Gateway Movie Review
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I do enjoy Irish horror, so when Gateway (2022) was offered to me for review, I wasn’t passing it up.
Gateway tells the tale of roughnecks scouting an abandoned home for their latest criminal enterprise and the terrifying fruits of their existence that wait inside.
Mike (Timmy Creed) owes some very bad men a lot of money. If he can’t come up with what he owes, they’ll make a gruesome example out of his body parts and he’d like to avoid that. He’s also raw from the recent death of his sister, which makes every interaction a potential tinderbox of violent emotion. A tip leads him to an abandoned house that seems perfect for what he can turn over in a short amount of time. With a little fixing up, he and his mates can begin a drug operation right away and save his face and fingers from certain destruction.
His partners, Joe (Kevin Barry), Eddie (Laurence Ubong Williams), Phil (Joe Lyons) are eager to assist and make a little cash but are also worried that Mike’s head isn’t in the game. This is a delicate operation requiring finesse and skill, and no one can afford a distraction. It doesn’t help that each man has secrets of his own so terrible they can’t even share among themselves, but the House knows. A pergola appears in one locked upstairs room, offering a slice of joy or a chance to relive a missing chunk of their misspent lives. It draws them in one by one, making each both the hero and the unrepentant villain of their own horror story. It is a Venus Flytrap of malice, grief, and revenge, an infinity mirror where the depths of violence go as deep as the eye can see.
Part haunted house, part eldritch horror (basically the signpost at the foot of my driveway), Gateway on the surface is a crime drama about mistrust, lies, and eventual comeuppance. Still, it’s an Irish horror film, so the horror is eventually laid bare like the carefully flayed skin of a corpse, nearly bloodless but no less unsettling. Unlike many of its American contemporaries, Gateway also eschews comedy and camp for gritty realism, looking for its anti-heroes in characters we’d sooner cross the street than make eye contact with. Herding in ever-tighter circles is a mysterious couple (John Ryan Howard and Rosie O’Regan) who offer cryptic messages and tributes, but to what is the mystery.
This is not a film where horror happens after dark – Gateway is a full daylight production. Sunlit rooms with bright wallpaper, plastic carefully laid upon the floor to prevent tracking, and open windows are not the provenance of creeping dread, but director Niall Owens cranks the tension ever higher before the sun even sets. Lingering shots of sadness, guilt, and rage almost elevate to arthouse-level, but I’m glad it doesn’t quite reach. It’s a drama with terror at the edges and horror in the center, but it never tries to be more than the sum of its parts, and that’s why it works so effectively.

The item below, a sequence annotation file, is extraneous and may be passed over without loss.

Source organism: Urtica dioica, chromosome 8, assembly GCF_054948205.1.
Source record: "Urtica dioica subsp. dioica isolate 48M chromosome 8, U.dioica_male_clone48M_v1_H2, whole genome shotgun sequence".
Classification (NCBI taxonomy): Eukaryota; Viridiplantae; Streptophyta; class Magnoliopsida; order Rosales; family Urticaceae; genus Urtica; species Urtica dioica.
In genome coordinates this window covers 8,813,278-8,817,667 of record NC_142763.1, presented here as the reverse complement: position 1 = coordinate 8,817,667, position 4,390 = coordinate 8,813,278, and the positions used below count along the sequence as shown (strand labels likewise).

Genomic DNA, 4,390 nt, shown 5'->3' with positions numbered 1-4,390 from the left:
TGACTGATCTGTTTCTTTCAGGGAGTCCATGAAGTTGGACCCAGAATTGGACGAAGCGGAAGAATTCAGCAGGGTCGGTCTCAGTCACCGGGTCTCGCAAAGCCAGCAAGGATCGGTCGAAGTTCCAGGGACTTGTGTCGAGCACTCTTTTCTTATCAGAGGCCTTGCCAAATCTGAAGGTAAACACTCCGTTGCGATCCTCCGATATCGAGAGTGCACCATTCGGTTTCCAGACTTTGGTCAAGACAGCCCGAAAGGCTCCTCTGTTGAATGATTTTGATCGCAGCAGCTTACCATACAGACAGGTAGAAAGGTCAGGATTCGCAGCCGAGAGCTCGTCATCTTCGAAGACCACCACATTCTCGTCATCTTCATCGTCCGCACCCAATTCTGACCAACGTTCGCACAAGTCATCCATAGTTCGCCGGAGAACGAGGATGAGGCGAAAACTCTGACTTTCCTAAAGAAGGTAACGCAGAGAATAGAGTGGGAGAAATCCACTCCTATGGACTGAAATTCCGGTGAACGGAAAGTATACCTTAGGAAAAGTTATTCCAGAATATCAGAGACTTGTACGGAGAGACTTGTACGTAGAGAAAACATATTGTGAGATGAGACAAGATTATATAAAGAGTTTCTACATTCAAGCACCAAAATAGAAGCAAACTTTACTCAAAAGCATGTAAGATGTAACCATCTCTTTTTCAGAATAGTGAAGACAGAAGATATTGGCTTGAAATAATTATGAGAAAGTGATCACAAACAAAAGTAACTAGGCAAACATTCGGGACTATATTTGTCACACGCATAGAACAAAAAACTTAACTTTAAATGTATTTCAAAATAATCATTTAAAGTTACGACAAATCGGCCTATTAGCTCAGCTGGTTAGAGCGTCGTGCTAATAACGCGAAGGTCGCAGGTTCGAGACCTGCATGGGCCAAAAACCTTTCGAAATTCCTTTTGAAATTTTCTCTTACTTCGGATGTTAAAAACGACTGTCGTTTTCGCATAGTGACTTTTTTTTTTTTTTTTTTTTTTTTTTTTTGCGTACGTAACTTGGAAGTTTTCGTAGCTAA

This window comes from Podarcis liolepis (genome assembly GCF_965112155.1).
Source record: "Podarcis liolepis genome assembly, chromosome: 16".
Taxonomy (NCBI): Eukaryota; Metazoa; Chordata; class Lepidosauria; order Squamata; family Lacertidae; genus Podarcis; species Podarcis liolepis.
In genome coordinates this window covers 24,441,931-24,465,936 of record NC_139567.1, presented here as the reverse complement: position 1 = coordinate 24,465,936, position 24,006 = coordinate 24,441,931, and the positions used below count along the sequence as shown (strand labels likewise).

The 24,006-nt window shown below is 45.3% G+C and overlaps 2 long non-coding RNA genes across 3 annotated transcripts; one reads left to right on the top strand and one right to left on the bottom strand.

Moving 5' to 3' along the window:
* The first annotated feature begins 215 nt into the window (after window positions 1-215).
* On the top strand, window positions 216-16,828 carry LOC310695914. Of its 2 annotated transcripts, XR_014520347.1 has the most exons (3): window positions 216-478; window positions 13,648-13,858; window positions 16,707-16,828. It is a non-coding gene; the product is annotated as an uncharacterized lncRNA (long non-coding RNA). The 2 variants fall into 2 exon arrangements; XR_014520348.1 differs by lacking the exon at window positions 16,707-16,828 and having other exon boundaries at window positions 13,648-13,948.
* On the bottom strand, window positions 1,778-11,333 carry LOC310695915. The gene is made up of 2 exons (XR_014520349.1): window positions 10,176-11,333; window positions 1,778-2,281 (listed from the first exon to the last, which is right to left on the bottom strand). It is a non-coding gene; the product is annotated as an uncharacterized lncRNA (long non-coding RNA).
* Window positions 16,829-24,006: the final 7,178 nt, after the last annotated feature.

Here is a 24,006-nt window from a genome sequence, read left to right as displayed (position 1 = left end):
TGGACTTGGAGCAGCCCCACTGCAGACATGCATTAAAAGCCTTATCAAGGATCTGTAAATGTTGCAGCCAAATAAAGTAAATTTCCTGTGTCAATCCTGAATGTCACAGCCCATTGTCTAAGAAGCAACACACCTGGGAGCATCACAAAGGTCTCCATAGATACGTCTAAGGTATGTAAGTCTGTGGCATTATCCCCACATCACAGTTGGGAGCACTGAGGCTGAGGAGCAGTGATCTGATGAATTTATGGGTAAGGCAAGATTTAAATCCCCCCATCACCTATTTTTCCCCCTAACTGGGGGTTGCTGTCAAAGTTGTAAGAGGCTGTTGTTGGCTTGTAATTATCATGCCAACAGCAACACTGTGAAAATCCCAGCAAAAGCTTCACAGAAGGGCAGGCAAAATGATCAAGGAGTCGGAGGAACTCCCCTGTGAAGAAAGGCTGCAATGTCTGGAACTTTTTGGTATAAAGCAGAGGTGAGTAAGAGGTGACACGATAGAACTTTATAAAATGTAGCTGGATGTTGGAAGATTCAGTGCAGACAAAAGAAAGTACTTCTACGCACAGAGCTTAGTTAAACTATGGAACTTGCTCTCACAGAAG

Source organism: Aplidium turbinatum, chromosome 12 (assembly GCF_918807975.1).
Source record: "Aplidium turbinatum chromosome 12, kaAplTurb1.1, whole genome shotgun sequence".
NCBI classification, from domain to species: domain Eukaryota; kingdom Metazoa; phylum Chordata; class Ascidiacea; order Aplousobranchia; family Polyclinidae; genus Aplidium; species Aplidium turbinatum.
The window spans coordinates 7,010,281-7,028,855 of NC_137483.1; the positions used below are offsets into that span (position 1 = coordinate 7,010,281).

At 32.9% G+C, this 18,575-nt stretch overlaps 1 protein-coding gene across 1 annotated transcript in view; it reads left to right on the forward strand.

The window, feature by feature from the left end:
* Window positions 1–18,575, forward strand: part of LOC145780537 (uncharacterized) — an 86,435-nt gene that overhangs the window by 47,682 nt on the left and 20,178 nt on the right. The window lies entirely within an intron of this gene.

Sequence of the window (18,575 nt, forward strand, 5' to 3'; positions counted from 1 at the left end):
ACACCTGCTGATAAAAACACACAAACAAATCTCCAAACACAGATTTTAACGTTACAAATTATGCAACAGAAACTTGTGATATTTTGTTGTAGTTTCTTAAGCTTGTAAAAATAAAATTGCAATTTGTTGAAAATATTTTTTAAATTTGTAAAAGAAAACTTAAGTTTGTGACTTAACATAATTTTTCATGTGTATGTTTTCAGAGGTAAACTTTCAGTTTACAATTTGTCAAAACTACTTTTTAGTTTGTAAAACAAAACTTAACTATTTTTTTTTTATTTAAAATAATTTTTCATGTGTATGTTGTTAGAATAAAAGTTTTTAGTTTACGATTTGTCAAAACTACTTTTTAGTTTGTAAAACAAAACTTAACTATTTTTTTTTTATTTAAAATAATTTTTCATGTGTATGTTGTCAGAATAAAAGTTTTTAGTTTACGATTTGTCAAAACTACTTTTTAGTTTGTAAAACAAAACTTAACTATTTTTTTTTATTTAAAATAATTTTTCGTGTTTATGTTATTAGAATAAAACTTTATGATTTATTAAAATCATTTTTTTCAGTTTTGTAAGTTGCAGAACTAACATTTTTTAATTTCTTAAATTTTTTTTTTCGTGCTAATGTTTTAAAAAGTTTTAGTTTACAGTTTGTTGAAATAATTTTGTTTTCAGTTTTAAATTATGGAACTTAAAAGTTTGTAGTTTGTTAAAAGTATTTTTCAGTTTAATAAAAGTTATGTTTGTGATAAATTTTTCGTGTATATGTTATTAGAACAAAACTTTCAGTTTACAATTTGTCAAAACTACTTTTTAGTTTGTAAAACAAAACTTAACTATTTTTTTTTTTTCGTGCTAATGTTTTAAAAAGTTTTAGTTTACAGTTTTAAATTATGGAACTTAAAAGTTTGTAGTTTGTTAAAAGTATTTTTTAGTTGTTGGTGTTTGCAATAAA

To say the pace is deliberate would be an understatement, as aside from flashes of Mike’s grief, the first third of Gateway could be mistaken for any cable crime drama, but it’s still a compelling watch. I came for the horror, but I was invested in these men who could barely stand each other and had every slice of discomfort owed them. Rather than thin caricatures of criminals, Mike, Eddie, Joe, and Phil are complete people, with nasty bits of a spreading malignancy that eat away at any joy they may have had. We see what made them the way they are and we are still sorry for them – that’s a feat in horror films when the aim is usually far less subtle.
One drawback for some may be that the Gateway itself remains an unnamable menace throughout the film, which is fine by me. We don’t need to know why it’s there, in fact, it’s probably better that we don’t. It finds what It needs to sustain Itself, and we just need to know it’s not looking for us (at the moment). I’m good with a little mystery. Gateway lies in the liminal spaces of an empty house, one that no one has any business in, revealing a relatable and gritty thriller. It’s worth the leisurely pace.
Gateway (2022) is unrated, but call it Rated R for swears, people getting the crap beat out of them, torture, murder, drug use, suicide, necrophilia, stabbing, and strangling.